Most of the criminal citations levied against students were for “Class C” misdemeanors, compelling them to miss classes in order to attend court, and often face addition disciplinary action from the district. As the complaint notes, “These students can then face sentences including fines, court costs, community service, probation and mandatory participation in ‘First Offender’ programs.”
The complaint also adds that the problems often don’t end there. If students fail to appear in court, or if their parents can’t afford to pay fines, then the state issues an arrest warrant for them when they turn 17. Thus, these tickets “can follow students past high school into their adult lives with many of the same consequences as a criminal conviction for a more serious offense, including having to report their convictions on applications for college, the military or employment.”
Advocacy groups add that many behavioral problems warranting tickets in Texas schools seem to be rather trivial for something that can lead to a criminal conviction. For example, some “Class C” misdemeanors under the state’s penal code include using profanity, making offensive gestures, creating “by chemical means” an “unreasonable odor” and “making unreasonable noise in a public place” In other words, yelling, farting, wearing Axe body spray and generally being a teenager is officially illegal in Texas.
Many commentators and several Democratic lawmakers scoffed when NRA executive vice president Wayne LaPierre suggested in the wake of the Newtown shooting that armed guards in schools is “the one thing that would keep people safe,” notoriously adding that “the only thing that stops a bad guy with a gun is a good guy with a gun.” Yet, not long after LaPierre’s press conference, the White House released a plan calling for an additional 1,000 “specially trained police officers that work in schools.” And just last week, an NRA task force released a report fleshing out its proposal to put armed guards in every school. The head of that task force, former GOP Congressman Asa Hutchinson, announced his intentions to run for Arkansas Governor days after the report was released.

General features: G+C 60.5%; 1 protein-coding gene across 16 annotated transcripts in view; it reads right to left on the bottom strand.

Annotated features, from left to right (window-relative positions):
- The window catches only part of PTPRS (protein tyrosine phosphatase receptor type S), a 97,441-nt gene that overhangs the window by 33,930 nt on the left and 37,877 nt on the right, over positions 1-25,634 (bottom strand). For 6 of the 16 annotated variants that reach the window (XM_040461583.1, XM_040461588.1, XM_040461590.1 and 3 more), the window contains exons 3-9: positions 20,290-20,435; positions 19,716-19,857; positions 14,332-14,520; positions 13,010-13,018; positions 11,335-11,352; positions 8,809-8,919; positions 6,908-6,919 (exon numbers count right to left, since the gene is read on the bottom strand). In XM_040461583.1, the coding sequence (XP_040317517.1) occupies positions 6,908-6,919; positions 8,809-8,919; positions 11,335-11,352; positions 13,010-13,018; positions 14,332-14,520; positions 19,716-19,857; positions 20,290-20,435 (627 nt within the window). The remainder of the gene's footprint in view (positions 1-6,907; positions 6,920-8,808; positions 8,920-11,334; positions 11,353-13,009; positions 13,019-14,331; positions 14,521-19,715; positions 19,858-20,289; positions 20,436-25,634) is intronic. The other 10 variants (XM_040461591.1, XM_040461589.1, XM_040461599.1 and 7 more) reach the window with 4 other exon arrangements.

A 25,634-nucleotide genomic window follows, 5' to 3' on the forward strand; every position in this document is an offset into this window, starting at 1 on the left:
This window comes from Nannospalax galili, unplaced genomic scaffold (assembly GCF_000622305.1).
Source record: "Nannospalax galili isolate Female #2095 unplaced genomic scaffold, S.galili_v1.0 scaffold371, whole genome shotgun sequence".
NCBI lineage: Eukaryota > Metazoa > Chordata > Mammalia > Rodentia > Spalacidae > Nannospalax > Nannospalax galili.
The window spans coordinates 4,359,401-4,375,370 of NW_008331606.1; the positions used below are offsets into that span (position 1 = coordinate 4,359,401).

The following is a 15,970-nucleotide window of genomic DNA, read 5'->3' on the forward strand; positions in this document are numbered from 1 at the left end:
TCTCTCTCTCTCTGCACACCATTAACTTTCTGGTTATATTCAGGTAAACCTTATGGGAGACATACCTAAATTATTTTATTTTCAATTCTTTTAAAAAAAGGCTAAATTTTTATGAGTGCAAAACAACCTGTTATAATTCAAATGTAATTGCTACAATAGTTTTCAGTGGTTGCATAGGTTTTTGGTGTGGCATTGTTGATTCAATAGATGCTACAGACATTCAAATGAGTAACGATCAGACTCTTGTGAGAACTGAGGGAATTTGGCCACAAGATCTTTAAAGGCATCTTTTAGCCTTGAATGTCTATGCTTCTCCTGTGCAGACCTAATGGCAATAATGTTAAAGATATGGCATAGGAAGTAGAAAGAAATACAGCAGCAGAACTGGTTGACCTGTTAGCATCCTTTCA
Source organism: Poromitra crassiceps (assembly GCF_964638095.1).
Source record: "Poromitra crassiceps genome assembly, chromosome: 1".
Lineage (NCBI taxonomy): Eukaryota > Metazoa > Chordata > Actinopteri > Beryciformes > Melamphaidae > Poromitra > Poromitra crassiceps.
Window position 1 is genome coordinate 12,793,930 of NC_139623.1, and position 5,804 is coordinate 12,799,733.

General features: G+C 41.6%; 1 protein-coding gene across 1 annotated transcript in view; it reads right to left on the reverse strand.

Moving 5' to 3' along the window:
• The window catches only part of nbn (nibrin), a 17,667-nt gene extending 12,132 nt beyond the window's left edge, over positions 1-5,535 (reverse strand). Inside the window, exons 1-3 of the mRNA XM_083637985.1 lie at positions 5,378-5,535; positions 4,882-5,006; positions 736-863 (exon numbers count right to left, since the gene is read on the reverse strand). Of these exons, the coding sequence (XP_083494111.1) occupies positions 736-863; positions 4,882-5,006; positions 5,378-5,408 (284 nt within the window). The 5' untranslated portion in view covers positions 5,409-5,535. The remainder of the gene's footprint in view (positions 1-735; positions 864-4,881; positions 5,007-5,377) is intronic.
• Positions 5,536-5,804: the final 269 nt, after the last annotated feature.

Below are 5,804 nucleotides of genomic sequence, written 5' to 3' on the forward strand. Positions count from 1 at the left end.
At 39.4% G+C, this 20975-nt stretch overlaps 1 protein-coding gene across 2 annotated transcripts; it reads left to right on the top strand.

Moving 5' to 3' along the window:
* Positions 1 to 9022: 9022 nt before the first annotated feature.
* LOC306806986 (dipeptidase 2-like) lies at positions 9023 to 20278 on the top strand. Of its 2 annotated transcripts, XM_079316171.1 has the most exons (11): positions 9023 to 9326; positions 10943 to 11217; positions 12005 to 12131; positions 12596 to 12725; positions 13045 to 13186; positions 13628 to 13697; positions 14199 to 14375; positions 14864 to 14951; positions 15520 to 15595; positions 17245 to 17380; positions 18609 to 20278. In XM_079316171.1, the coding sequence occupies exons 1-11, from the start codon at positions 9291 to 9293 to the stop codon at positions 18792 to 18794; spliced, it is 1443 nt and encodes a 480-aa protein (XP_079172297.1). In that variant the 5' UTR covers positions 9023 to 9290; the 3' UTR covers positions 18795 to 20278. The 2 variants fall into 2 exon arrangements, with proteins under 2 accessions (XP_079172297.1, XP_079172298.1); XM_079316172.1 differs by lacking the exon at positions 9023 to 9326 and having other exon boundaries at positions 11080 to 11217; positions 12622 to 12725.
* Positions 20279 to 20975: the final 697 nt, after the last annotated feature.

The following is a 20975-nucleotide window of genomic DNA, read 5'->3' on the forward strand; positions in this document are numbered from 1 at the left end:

“Obviously, we believe [armed guards] will make a difference in the various layers that make up school safety,” said Asa Hutchinson in a news conference.
Several academics and judges dispute Mr. Hutchinson’s claim, agreeing with Texas Appleseed’s reports that police in schools turn them less into safe havens than juvenile centers.
“There is no evidence that placing officers in the schools improves safety,” University of Maryland criminologist Denise C. Gottfredson told the Times. “And it increases the number of minor behavior problems that are referred to the police, pushing kids into the criminal system.”
Even Texas chief Supreme Court justice Wallace B. Jefferson called out his state for its role in the school-to-prison pipeline. “We are criminalizing our children for nonviolent offenses,” he said in a biennial address on the state of the judiciary, referring to the 300,000 or so tickets issued to students in Texas schools each year.